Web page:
Trauma

Preventing PTSD in COVID-19 Era

Build webs of sustainability to address trauma.

Posted Apr 30, 2020

 CANVA Pro
Source: CANVA Pro

Every one of us lives now in the shadow of trauma. Uncertainty, stress, and fear are high, even for those who don't get sick. The threat of losing financial stability, health, or loved ones stalks all of us.

The next pandemic is a mental health one

A critical goal for public planners and mental health professionals in this time must be to enable as many people as possible to pass through inescapable trauma without developing Post Traumatic Stress Disorder. It's hard to cope with trauma, but far worse is to live with a long-lasting, highly debilitating PTSD.

We can't prevent PTSD. But there's a lot we can do to weave webs of sustainability for individuals and communities that will greatly reduce the likelihood of widespread PTSD. 

We should start with two key premises:

1) Everyone is exposed to trauma, but not everyone will be traumatized;

2) Individuals and communities can expand their ability to endure trauma by following sustainability plans.

In designing such plans, we must recognize that many factors affect the likelihood of any given individual becoming traumatized and developing PTSD. These include age, genetics, personal life history, physical health, personal and communal resources, and more.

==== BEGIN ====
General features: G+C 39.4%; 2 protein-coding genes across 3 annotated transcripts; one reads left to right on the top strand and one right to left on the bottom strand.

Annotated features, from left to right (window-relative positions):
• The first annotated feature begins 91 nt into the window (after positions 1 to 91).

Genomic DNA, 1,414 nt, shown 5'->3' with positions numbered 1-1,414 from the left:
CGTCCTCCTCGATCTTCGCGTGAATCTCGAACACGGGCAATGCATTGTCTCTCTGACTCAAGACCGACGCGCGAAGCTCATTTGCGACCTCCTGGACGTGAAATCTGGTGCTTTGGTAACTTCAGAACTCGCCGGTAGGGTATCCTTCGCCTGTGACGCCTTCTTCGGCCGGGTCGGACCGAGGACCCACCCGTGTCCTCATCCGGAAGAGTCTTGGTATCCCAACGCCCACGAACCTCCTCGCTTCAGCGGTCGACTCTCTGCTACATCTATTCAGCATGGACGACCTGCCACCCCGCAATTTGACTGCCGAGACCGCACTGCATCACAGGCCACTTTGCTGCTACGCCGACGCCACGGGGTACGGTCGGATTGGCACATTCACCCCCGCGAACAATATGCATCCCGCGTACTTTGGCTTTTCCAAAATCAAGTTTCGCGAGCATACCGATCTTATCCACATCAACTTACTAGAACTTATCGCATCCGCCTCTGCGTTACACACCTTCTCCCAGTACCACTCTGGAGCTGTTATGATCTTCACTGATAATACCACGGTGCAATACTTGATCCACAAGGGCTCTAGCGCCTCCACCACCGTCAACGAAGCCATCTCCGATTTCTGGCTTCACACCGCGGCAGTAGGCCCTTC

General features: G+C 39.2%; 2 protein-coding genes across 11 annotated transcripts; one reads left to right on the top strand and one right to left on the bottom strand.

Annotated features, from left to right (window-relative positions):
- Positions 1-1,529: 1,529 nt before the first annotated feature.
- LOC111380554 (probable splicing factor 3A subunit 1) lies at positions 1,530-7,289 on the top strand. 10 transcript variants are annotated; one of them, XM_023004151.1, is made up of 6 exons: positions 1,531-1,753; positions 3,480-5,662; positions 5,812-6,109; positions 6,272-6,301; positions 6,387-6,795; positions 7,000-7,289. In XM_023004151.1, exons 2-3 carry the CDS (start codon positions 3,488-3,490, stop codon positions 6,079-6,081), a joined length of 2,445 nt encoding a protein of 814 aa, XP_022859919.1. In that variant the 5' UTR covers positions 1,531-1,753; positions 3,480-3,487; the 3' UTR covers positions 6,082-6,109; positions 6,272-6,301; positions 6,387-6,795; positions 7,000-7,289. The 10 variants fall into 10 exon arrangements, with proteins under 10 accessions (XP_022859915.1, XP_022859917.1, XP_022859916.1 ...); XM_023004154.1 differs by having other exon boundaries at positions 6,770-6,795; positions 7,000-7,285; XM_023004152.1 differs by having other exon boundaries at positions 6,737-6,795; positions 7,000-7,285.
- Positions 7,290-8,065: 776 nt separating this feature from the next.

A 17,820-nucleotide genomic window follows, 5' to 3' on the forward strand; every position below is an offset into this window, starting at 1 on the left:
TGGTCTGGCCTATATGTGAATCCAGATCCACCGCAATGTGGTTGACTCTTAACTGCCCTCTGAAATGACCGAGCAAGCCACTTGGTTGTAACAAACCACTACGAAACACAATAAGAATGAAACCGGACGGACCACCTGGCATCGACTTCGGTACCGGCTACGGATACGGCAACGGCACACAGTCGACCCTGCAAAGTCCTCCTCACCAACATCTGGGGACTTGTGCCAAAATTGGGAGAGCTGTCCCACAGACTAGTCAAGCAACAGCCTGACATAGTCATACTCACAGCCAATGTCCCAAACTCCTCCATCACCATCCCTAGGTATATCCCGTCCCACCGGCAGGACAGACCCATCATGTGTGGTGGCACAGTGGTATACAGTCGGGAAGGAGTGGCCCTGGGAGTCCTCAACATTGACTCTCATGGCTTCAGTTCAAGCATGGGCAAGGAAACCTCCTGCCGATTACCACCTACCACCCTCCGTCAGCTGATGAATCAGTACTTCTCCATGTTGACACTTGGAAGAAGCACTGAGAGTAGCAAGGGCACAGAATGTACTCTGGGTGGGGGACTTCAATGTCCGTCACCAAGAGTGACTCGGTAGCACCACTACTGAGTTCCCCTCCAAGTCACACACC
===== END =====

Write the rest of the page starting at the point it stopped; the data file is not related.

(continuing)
A key mechanism through which these link to traumatization is self-regulation. To the extent that a factor contributes to an individual's ability to self-regulate, the individual has greater capacity to endure trauma without becoming traumatized. To the extent that it reduces capacity to self-regulate, traumatization is more likely.

What is self-regulation

Self-regulation is the ability to manage extreme emotions (positive or negative), sensations, and thoughts. It’s a core objective of therapy, especially in trauma therapy.

All trauma survivors encounter reminders of the past. Some are able to experience these reminders without getting pushed out of their “window of tolerance”, neither hyper (too high a response) nor hypo (numb or shutdown response). 

But others cannot control or escape their reactions to reminders of past trauma. For them, ongoing life is affected by ongoing reactions that can be triggered at any time. Since stress from any source sets the nervous system off for everyone, trauma survivors are even more vulnerable in response to COVID19.

Strengthening self-regulation is well-recognized as foundational in therapy in general and trauma therapy in particular. In crisis response, it is not as recognized, although there are significant data that demonstrate the need to address self-regulation among personnel who are exposed to critical incidents on an ongoing basis.

The Window of Tolerance is a term coined by Siegel (1999) to describe a balanced response to stress. When within their Window of Tolerance, trauma survivors can process thoughts and emotions, make proper judgment calls, and gain new learnings without instinctually reacting to stress.